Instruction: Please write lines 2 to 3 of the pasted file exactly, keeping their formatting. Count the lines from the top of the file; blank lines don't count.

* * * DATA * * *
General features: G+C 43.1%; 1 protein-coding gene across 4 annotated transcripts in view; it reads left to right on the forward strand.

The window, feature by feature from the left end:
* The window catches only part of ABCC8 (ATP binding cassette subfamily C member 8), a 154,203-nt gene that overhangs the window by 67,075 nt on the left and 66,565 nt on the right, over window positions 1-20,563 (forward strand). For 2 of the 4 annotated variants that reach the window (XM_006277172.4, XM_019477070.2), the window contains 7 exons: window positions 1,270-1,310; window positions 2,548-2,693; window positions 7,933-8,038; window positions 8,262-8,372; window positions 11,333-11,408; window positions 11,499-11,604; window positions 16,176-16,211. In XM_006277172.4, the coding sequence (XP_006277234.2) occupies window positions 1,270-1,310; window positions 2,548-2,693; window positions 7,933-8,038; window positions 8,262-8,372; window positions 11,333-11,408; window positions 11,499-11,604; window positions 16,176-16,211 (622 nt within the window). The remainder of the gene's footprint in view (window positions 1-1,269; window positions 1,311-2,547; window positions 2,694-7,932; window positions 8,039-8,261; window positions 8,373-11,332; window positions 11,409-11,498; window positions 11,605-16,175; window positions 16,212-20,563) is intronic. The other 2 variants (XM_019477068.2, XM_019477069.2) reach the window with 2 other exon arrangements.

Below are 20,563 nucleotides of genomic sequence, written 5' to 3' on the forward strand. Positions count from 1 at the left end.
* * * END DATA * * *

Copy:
The window, feature by feature from the left end:
* The window catches only part of ABCC8 (ATP binding cassette subfamily C member 8), a 154,203-nt gene that overhangs the window by 67,075 nt on the left and 66,565 nt on the right, over window positions 1-20,563 (forward strand). For 2 of the 4 annotated variants that reach the window (XM_006277172.4, XM_019477070.2), the window contains 7 exons: window positions 1,270-1,310; window positions 2,548-2,693; window positions 7,933-8,038; window positions 8,262-8,372; window positions 11,333-11,408; window positions 11,499-11,604; window positions 16,176-16,211. In XM_006277172.4, the coding sequence (XP_006277234.2) occupies window positions 1,270-1,310; window positions 2,548-2,693; window positions 7,933-8,038; window positions 8,262-8,372; window positions 11,333-11,408; window positions 11,499-11,604; window positions 16,176-16,211 (622 nt within the window). The remainder of the gene's footprint in view (window positions 1-1,269; window positions 1,311-2,547; window positions 2,694-7,932; window positions 8,039-8,261; window positions 8,373-11,332; window positions 11,409-11,498; window positions 11,605-16,175; window positions 16,212-20,563) is intronic. The other 2 variants (XM_019477068.2, XM_019477069.2) reach the window with 2 other exon arrangements.